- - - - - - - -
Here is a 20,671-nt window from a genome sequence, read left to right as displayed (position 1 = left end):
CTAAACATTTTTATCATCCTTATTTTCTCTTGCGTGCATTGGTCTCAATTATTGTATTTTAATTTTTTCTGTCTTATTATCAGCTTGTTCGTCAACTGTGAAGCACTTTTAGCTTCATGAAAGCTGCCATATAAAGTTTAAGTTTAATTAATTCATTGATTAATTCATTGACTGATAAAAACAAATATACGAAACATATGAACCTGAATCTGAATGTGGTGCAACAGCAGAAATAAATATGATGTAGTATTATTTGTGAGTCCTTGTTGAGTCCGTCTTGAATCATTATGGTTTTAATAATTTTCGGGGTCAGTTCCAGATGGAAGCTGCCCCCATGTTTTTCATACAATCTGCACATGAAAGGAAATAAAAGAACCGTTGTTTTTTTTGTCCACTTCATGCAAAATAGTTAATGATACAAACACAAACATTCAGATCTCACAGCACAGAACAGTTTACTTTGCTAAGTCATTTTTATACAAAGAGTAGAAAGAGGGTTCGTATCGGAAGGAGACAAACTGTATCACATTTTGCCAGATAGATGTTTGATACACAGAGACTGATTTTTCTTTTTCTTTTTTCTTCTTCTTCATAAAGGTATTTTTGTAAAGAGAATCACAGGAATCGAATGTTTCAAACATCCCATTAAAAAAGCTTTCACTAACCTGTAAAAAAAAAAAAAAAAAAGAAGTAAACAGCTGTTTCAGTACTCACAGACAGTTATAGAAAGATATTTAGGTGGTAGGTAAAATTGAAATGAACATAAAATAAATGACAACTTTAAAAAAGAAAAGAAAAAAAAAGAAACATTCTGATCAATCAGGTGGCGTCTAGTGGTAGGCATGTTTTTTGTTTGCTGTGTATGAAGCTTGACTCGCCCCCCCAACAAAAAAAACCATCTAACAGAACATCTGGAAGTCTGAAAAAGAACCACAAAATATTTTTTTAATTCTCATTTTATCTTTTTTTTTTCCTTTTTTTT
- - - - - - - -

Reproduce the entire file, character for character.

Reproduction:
Here is a 20,671-nt window from a genome sequence, read left to right as displayed (position 1 = left end):
CTAAACATTTTTATCATCCTTATTTTCTCTTGCGTGCATTGGTCTCAATTATTGTATTTTAATTTTTTCTGTCTTATTATCAGCTTGTTCGTCAACTGTGAAGCACTTTTAGCTTCATGAAAGCTGCCATATAAAGTTTAAGTTTAATTAATTCATTGATTAATTCATTGACTGATAAAAACAAATATACGAAACATATGAACCTGAATCTGAATGTGGTGCAACAGCAGAAATAAATATGATGTAGTATTATTTGTGAGTCCTTGTTGAGTCCGTCTTGAATCATTATGGTTTTAATAATTTTCGGGGTCAGTTCCAGATGGAAGCTGCCCCCATGTTTTTCATACAATCTGCACATGAAAGGAAATAAAAGAACCGTTGTTTTTTTTGTCCACTTCATGCAAAATAGTTAATGATACAAACACAAACATTCAGATCTCACAGCACAGAACAGTTTACTTTGCTAAGTCATTTTTATACAAAGAGTAGAAAGAGGGTTCGTATCGGAAGGAGACAAACTGTATCACATTTTGCCAGATAGATGTTTGATACACAGAGACTGATTTTTCTTTTTCTTTTTTCTTCTTCTTCATAAAGGTATTTTTGTAAAGAGAATCACAGGAATCGAATGTTTCAAACATCCCATTAAAAAAGCTTTCACTAACCTGTAAAAAAAAAAAAAAAAAAGAAGTAAACAGCTGTTTCAGTACTCACAGACAGTTATAGAAAGATATTTAGGTGGTAGGTAAAATTGAAATGAACATAAAATAAATGACAACTTTAAAAAAGAAAAGAAAAAAAAAGAAACATTCTGATCAATCAGGTGGCGTCTAGTGGTAGGCATGTTTTTTGTTTGCTGTGTATGAAGCTTGACTCGCCCCCCCAACAAAAAAAACCATCTAACAGAACATCTGGAAGTCTGAAAAAGAACCACAAAATATTTTTTTAATTCTCATTTTATCTTTTTTTTTTCCTTTTTTTT